Can UIA help you build a tool for someone you know?

This post describes how you can use the Windows UI Automation API to access links presented by an app, and to programmatically invoke those links. The post encourages you to consider whether this could help you build a tool to help someone you know who finds accessing links to be a challenge.

Get creative


I was wondering the other day about what sorts of ways someone might want to interact with hyperlinks in a browser. People might want to be informed about the links through a mix of visuals, audio and touch, and that representation would be tuned to suit an individual’s desires. (For example, large high-contrast text or higher volume audio.) And when it comes to invoking a link, that might be done through input mechanisms such as touch, mouse, keyboard, voice, eye gaze, a foot or head switch, or head pointer.

And the person interacting with the link should be given as much time as they need to, to both understand all the information about the link, and to invoke it. We never want our customers to be stressed about whether our UI will disappear before they can leverage it.

You may feel that a custom tool for interacting with links might be of use to someone you know. Perhaps a friend or family member might find a list of links presented in some particular way, could be more practical to work with than the traditional distribution of links all over a web page. Or perhaps you yourself would?

So as I was thinking about this, while there are many input and output ways in which the links might be represented and invoked, there are still two steps that are always required. The first is to get the set of links available, and the second is to actually invoke them. I’m sure people who are far more creative than me will think of all sorts of new and exciting tools for interacting with links, but the tools need to know that the links exist, and allow the links to be invoked.

And as you’d expect, this is where I turn to the Windows UI Automation (UIA) API. I want to access all the links with as little code as possible, and as quickly as possible, and provide a way for the links to be programmatically invoked.

So I built a simple test app to do just that, and the code at the bottom of this post contains all the interesting stuff from that app. For this C# app, I used a managed wrapper around the native Windows UIA API. I could have used the .NET UIA API directly, or if I’d written a C++ app, used the native Windows UIA API directly. (A note on the differences between the two available UIA APIs is at the "I want to build a new AT tool to help someone I know. Should I use the managed .NET UIA API or the native Windows UIA API?" section at the end of Ten questions on programmatic accessibility.)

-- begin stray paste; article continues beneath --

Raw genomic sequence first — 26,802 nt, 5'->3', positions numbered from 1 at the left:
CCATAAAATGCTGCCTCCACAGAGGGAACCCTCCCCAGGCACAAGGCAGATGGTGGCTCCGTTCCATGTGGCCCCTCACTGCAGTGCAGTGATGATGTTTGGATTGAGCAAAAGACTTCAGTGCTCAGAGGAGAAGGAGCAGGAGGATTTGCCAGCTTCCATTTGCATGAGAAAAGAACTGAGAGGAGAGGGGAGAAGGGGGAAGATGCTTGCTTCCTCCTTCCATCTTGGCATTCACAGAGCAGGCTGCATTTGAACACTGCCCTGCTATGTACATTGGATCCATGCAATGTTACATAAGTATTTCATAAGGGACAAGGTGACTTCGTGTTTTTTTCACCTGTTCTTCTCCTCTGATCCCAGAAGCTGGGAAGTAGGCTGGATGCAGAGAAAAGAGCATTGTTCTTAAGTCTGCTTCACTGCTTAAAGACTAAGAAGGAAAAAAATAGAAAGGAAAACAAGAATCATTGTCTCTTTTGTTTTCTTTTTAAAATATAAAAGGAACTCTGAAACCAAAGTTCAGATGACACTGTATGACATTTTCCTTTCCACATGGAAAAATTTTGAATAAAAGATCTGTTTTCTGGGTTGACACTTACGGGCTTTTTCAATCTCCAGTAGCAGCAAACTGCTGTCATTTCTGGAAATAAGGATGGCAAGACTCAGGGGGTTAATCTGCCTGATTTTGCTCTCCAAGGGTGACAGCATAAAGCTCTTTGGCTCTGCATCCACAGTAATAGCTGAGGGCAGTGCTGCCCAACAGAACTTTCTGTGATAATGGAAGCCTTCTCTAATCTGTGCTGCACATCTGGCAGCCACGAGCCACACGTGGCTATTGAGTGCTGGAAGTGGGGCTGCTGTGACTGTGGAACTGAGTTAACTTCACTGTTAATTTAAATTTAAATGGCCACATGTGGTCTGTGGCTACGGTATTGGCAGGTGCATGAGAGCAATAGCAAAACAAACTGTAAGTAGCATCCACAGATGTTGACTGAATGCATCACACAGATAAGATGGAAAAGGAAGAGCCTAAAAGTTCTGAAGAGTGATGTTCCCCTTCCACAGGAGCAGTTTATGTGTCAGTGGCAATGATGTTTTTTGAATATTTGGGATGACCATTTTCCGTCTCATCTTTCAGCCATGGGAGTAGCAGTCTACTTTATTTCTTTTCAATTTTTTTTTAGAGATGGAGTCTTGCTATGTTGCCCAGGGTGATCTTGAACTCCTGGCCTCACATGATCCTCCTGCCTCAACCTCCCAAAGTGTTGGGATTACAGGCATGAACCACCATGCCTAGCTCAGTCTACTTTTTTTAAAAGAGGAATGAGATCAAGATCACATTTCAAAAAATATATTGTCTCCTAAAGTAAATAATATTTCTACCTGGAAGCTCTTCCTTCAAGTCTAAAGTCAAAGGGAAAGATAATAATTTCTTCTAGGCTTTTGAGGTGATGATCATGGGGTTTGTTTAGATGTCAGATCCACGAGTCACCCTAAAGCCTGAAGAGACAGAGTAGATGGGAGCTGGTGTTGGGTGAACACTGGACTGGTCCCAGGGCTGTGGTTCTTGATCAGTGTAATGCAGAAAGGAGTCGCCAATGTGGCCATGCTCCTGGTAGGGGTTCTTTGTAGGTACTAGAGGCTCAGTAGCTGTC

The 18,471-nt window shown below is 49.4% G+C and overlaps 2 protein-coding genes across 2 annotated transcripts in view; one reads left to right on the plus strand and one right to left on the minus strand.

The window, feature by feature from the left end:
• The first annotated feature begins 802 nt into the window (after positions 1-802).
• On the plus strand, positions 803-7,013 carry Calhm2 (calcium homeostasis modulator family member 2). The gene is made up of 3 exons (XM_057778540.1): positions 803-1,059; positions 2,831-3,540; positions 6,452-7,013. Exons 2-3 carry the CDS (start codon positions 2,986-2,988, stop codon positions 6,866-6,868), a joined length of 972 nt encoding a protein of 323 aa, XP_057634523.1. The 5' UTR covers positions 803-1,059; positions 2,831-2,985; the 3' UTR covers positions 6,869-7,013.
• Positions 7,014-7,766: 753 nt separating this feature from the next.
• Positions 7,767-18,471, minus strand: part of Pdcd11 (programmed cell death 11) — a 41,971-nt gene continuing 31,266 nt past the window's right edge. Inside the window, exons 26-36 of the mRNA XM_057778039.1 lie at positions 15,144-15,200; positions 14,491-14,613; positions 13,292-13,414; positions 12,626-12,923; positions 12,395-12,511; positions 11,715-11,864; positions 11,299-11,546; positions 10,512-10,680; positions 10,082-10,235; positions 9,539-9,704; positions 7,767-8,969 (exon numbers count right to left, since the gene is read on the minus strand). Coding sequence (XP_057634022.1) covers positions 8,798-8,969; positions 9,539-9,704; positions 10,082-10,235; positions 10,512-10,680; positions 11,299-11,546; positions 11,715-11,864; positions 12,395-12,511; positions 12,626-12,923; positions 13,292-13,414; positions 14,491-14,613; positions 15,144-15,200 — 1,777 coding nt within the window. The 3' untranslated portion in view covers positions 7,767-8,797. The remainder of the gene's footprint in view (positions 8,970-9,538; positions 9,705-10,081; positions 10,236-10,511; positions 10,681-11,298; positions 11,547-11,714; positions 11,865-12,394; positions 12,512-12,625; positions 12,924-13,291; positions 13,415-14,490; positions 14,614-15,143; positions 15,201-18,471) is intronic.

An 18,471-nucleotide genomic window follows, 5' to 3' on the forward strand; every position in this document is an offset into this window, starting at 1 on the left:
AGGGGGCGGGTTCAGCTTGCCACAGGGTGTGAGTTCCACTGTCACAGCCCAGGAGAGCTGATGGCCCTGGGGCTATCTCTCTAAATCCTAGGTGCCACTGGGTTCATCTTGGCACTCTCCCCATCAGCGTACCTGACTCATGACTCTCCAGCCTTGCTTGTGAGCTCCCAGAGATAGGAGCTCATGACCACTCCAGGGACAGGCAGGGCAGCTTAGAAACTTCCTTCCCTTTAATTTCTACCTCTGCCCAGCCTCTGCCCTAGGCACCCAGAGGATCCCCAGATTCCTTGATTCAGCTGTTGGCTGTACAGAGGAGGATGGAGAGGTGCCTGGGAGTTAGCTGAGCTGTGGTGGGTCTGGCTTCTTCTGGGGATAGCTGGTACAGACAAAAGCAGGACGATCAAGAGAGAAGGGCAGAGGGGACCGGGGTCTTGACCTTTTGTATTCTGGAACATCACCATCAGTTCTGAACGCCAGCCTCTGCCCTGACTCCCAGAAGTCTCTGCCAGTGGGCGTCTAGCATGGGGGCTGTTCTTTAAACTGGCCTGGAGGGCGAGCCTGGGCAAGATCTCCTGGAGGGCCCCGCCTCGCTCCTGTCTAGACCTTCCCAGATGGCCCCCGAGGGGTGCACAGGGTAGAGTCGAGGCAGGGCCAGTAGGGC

Interacting with hyperlinks with UIA

I decided that I’d write a WinForms app which gets a list of links from some window, and then presents the list in its own window. My customer can then select a link in the list, and have that link programmatically invoked.

So in Visual Studio Community 2015, I created a new WinForms project called “Linker”. I then added a ListView to present all the links and a "Close" Button. This means it only takes a couple of minutes to create an app that I can run and close. It sets the stage for the next step, which is to add all the functionality my customer needs.

And this is where I need to make an important usability decision. Exactly where should my new app look for all the links? Should it look for all the links being shown in a particular browser window? Or perhaps the foreground window, which may or may not be a browser. But if it’s the foreground window, how can my custom app be used without it becoming the foreground window? The answers here depend on what the person that you’re building the app for wants. And this is what’s so exciting about building the tool yourself. You can tune it however you want. You can make all sorts of assumptions which you know are valid in your situation. Perhaps you’ll adjust things if other people use the tool in the future, (which would be great,) but to start off with, you build the tool to help the one person you’re building it for.

If I was targeting a specific browser, I’d probably use UIA to find the browser window of interest, and that’d be a direct child element of the UIA root element. But for my new app, I decided that I’d have all the links found in the foreground window. This meant that I’d add a low-level keyboard hook, and respond to a particular key press. I chose F9 for no particular reason. (If this was a shipping app, I’d wonder what action F9 might also trigger in the foreground app.)

It was the adding of the low-level keyboard hook that was the most time-consuming part of building this app. I pasted in some code from another experimental app of mine, but in the process managed to remove “static” from something. This meant that my keyboard hook worked once, and then would throw an exception. In the end I decided to pay attention to what Visual Studio was telling me, and I saw that some part of my hook was being garbage collected. By making it static again, it worked just fine.

And then came the most fun bit – using UIA to find all the links for me. I’ll not describe how I did that in this section, as all the code is below, and hopefully the comments describe what’s going on.

My first attempt at this seemed to work well. With one cross-proc call I could gather all the data I needed. In my tests, I could add all the links to my list within one second, (and often in less than half a second,) so I felt that perf would be acceptable.

In order to access all I needed with one cross-proc call, I did need to make use of UIA’s caching feature. This meant that when I gathered all the links, I asked UIA to cache certain data at the same time. This meant I didn’t need to go back to the app with the links later to ask for the links’ names and URLs, and for a way I could later invoke it if necessary.